Netflix loses 200,000 subscribers in first quarter

After experiencing growth during the pandemic, Netflix is ​​now losing subscribers.

The global streaming giant said Tuesday that it lost 200,000 subscribers in the first quarter, missing its own projections of adding 2.5 million customers, and marking the first decline in a decade.

The company expects to lose two million global subscribers in the current quarter.

Netflix remains the dominant player in streaming with 222 million subscribers globally, it faces rising competition from rivals and an inevitable slowdown after a surge in business during the pandemic.

Investors were ratted by the results. After Netflix released its earnings, the stock plunged 23% in after hours trading to $267.68 a share.

Netflix blamed password sharing as obstacle to its growth, as well as other factors such as the proliferation of streaming services and the availability of connected TVs in certain markets.

Revenue increased 10% to $7.9 billion in the first quarter, compared to a year earlier. Net earnings were $1.6 billion, down from $1.7 billion in the first quarter of 2021.

“I think people deluded themselves into looking at the planet saying there’s over 2 billion households and ‘Oh my God, these guys can be like Facebook,'” said Michael Pachter, a managing director with Wedbush Securities. “Reality set in.”

Netflix faces growing competition from rival streaming services like HBO Max and Disney+. The company’s share of demand for its shows in the US has been declining, dropping to 42.4% in the first quarter from 48.1% a year ago, according to West Hollywood-based Parrot Analytics.

Streaming services aim to entice people to subscribe with compelling TV series and movies. While Netflix has not disclosed how much it plans to spend on content this year, some analysts have estimated it will deploy $19 billion. To offset the large content spend, Netflix raised prices on its subscription plans in the US earlier this year. The cost of a standard plan rose $1.50 to $15.49 a month.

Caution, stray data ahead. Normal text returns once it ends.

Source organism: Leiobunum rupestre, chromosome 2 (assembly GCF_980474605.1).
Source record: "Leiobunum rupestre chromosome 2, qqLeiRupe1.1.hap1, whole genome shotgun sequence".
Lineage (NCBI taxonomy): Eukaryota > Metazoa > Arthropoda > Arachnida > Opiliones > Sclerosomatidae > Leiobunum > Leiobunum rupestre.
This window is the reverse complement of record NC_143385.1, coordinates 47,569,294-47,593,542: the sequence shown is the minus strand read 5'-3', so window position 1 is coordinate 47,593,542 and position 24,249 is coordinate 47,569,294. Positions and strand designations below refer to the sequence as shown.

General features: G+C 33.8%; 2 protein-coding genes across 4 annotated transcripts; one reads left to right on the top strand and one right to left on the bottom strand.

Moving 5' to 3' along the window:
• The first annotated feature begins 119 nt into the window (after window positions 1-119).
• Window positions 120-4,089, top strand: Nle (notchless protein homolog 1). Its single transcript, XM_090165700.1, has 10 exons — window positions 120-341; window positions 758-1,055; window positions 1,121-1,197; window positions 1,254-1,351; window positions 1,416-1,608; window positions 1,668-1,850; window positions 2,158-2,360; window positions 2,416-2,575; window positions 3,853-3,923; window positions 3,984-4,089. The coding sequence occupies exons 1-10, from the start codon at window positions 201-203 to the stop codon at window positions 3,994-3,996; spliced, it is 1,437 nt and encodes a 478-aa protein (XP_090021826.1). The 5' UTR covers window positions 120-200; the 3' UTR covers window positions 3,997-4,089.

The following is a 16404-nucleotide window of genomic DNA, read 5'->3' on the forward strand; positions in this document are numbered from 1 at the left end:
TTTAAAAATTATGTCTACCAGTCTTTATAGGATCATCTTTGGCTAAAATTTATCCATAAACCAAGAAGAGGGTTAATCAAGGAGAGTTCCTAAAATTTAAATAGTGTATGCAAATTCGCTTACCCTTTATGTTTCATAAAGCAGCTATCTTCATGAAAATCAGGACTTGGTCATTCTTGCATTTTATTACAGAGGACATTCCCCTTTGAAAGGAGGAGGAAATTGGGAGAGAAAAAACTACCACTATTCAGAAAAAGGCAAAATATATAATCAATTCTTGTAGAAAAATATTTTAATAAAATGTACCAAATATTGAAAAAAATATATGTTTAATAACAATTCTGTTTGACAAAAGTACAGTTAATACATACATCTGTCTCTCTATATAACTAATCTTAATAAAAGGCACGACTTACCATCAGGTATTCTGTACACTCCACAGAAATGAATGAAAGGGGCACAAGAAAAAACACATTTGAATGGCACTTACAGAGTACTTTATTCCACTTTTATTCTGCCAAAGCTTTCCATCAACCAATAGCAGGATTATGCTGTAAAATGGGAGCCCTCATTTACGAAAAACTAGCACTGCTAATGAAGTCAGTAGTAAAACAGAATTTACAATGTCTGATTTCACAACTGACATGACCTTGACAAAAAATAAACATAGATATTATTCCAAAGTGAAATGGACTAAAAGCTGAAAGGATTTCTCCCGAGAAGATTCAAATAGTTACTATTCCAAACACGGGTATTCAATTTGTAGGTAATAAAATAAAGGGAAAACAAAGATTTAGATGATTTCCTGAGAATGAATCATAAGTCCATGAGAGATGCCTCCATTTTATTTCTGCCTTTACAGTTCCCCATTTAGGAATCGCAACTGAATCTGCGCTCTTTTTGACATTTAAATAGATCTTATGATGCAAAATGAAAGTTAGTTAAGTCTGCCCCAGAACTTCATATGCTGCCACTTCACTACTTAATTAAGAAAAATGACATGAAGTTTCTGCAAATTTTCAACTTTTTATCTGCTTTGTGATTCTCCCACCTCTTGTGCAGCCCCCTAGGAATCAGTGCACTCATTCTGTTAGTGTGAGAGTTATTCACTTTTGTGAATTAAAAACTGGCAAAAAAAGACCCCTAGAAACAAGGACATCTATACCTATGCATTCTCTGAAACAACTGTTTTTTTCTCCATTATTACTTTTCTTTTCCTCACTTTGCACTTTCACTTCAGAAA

But it’s a delicate balance. In the first quarter, cancellations outpaced sign ups due to the price increases and the lack of a worldwide hit like the Korean series “Squid Game.” Sign ups for Netflix fell 16% in the first quarter compared to a year ago, similar toweb. “Squid Game,” released last year, remains Netflix’s most popular show of all time.

In a letter to shareholders on Tuesday, Netflix blamed some of its challenges on customers sharing their passwords with people who don’t live with them. Under Netflix’s terms, users who don’t live in the same household need to pay for a separate subscription.

The company estimates that Netflix is ​​shared with more than 100 million additional households outside of its 222 million paying subscriber households.

“Streaming is winning over linear, as we predicted, and Netflix titles are very popular globally,” Netflix said. “However, our relatively high household penetration — when including the large number of households sharing accounts — combined with competition, is creating revenue growth headwinds.”

Those include the availability of connected TVs and geopolitical events like Russia’s invasion of Ukraine. Netflix has suspended its service in Russia.

Netflix says it will continue to grow its service by investing in “creative excellence,” pointing to its successful partnership with Shonda Rhimes. In the first quarter, it released its much anticipated second season of drama “Bridgerton,” which garnered 627.1 million hours of viewing time in its first 28 days, making it the most watched English language series, the company said.

Netflix has sought to grow its customer base abroad by investing in local language productions. For example, Netflix has seen a surge in consumption of Korean content on its platform and this year plans to release at least 25 Korean language titles up from 15 last year.

Netflix is ​​also looking at other features to increase or satisfy existing subscribers, including offering globally free mobile games for customers. In March, the streamer announced plans to buy Finish video game studio Next Games.

“There are millions of mobile games and Netflix games are faring better than most of them because most apps do not get tens of thousands of downloads,” wrote Adam Blacker, vice president of insights at Apptopia.

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